I am in Paris, enjoying my second Paris pre-Christmas season. Now the Christmas tradition in our family back home is to all gather together and celebrate this wonderful time of the year at the beach. In Australia it's always hot and humid in December, so most, but not all, have given up on the hot roast, preferring BBQ, prawns and cheesecake over the traditional fare enjoyed by those in the Northern Hemisphere.
So seeing as my holiday is mainly in Europe, I'm going to share an extract from a book I finished just before I flew out - The Garden of Evil by David Hewson, a favourite author. Hewson has been described as an author '...for those who like a sprinkling of culture with their crime thriller.' That would be me. I'd never come across this tradition before, so my Christmas Tradition tale is from glorious Italy, a very Catholic country!
The extract is from the protagonist Detective Nic Costa's, point of view. I have rearranged words so it makes more sense for the post. And in case you think I'm crazy posting while in Paris, this has been pre-scheduled before I flew out...
|The feast of the 7 fishes on Christmas Eve.|
The food: seven fishes. No real Roman ate meat at La Vigilia. It was always fish, by tradition seven types, one for every Catholic sacrament.
On opening the door, a succession of aromas and fragrances wafted out from the kitchen, sending a strong sense of urgent hunger rumbling through Nic's stomach.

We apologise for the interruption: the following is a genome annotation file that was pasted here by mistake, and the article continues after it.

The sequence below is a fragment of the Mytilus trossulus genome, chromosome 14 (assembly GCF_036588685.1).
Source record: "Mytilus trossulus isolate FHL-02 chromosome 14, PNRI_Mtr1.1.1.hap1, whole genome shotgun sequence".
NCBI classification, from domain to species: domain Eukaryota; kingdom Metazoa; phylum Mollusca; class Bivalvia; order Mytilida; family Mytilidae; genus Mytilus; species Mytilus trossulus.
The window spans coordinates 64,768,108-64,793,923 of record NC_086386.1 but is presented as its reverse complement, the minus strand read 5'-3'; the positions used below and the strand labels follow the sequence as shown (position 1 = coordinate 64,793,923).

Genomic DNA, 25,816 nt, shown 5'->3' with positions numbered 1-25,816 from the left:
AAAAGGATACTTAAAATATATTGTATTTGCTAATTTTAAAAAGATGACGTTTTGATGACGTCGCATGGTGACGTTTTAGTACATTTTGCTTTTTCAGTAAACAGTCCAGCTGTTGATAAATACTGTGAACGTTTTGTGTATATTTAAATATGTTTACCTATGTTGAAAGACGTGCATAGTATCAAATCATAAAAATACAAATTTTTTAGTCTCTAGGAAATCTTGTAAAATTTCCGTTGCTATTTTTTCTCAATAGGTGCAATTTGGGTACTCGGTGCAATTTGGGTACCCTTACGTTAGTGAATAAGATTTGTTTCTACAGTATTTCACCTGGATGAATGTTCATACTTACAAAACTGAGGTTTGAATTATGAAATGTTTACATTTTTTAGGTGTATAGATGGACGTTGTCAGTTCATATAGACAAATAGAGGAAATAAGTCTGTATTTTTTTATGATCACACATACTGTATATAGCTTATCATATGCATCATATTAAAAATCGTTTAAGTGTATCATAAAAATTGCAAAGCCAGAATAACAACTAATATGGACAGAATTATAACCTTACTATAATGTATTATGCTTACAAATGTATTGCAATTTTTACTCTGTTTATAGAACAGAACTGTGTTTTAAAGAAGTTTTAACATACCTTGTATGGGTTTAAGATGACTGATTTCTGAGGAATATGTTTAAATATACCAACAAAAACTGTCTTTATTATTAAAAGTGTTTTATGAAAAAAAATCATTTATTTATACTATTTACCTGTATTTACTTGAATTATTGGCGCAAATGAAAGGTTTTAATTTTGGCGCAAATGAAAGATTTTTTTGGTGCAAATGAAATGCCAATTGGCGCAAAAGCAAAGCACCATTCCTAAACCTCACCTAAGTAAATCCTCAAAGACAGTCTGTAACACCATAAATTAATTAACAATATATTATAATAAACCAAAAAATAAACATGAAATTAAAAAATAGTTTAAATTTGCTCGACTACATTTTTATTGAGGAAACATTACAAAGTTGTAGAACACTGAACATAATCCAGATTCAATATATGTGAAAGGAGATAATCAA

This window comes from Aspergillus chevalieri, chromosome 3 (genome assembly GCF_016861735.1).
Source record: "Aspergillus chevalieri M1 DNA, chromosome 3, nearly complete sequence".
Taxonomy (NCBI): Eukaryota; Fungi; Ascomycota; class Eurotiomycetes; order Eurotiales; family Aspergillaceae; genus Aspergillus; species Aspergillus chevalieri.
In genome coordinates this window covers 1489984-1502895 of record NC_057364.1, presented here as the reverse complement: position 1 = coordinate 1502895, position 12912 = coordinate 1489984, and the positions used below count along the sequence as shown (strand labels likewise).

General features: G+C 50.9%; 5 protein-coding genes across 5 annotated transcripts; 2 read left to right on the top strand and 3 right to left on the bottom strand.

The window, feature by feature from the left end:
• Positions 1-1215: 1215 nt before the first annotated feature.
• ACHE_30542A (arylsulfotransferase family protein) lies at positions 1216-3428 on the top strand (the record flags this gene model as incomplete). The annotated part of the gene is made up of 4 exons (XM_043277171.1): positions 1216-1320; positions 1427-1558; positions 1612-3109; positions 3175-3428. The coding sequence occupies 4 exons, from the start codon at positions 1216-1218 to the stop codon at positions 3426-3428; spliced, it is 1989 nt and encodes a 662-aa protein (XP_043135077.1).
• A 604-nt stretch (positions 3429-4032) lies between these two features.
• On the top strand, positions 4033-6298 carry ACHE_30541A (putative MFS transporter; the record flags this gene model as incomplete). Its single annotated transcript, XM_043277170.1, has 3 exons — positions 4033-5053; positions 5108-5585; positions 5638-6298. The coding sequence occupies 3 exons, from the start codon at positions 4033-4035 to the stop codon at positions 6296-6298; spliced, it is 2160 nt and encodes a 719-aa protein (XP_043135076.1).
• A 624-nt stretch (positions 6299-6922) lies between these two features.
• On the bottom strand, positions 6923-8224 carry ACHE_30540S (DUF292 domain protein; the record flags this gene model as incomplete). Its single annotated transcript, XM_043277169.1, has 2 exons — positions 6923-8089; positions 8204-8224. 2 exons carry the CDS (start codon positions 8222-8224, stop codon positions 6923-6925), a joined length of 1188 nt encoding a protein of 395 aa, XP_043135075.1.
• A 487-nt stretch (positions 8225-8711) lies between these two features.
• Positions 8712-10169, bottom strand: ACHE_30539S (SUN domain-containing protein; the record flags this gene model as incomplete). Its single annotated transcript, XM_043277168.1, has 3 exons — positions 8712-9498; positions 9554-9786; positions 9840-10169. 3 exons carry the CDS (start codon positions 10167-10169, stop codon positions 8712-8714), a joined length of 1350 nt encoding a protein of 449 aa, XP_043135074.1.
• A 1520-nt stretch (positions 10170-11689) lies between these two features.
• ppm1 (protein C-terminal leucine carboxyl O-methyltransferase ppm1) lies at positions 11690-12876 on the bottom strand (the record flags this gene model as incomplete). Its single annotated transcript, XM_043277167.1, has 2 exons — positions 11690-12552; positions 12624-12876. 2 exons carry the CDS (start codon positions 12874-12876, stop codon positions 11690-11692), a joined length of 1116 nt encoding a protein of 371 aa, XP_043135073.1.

"What is this?" a guest asked.
"It's La Vigilia, Christmas Eve."
His invited guests sat around the long table in the dining room. Nic sat at the head, guiding them through the spread of food which his housekeeper had prepared. It seemed to grow with every passing minute; cold seafood salad, salt cod, mussels, clams, shrimps, a small lobster, then finally capitone, a large female eel, split into pieces and roasted in the oven wreathed in bay leaves.
"This is obsene," someone cried.
He went to the kitchen and came back with a plate of sweet cakes and a bowl full of small presents wrapped in gold paper.
"Choose from the bowl," he said. "Then we take a little wine and go to Midnight Mass."
The cannon fired from the Castel Sant'Angelo.
He refilled their glasses with prosecco. "The cannon means that Midnight Mass is not far away. Another year navigated. Another year to come."
An extract from The Garden of Evil, David Hewson, Part 14, THE NIGHT BEFORE CHRISTMAS.
WORD COUNT: extract - 225
I hope you liked my entry for the WEP December TRADITIONS blogfest. To read more entries, click on the names in my right-hand sidebar.
Seeing as I'm in Paris, I will leave you with a classy photo of that gorgeous city.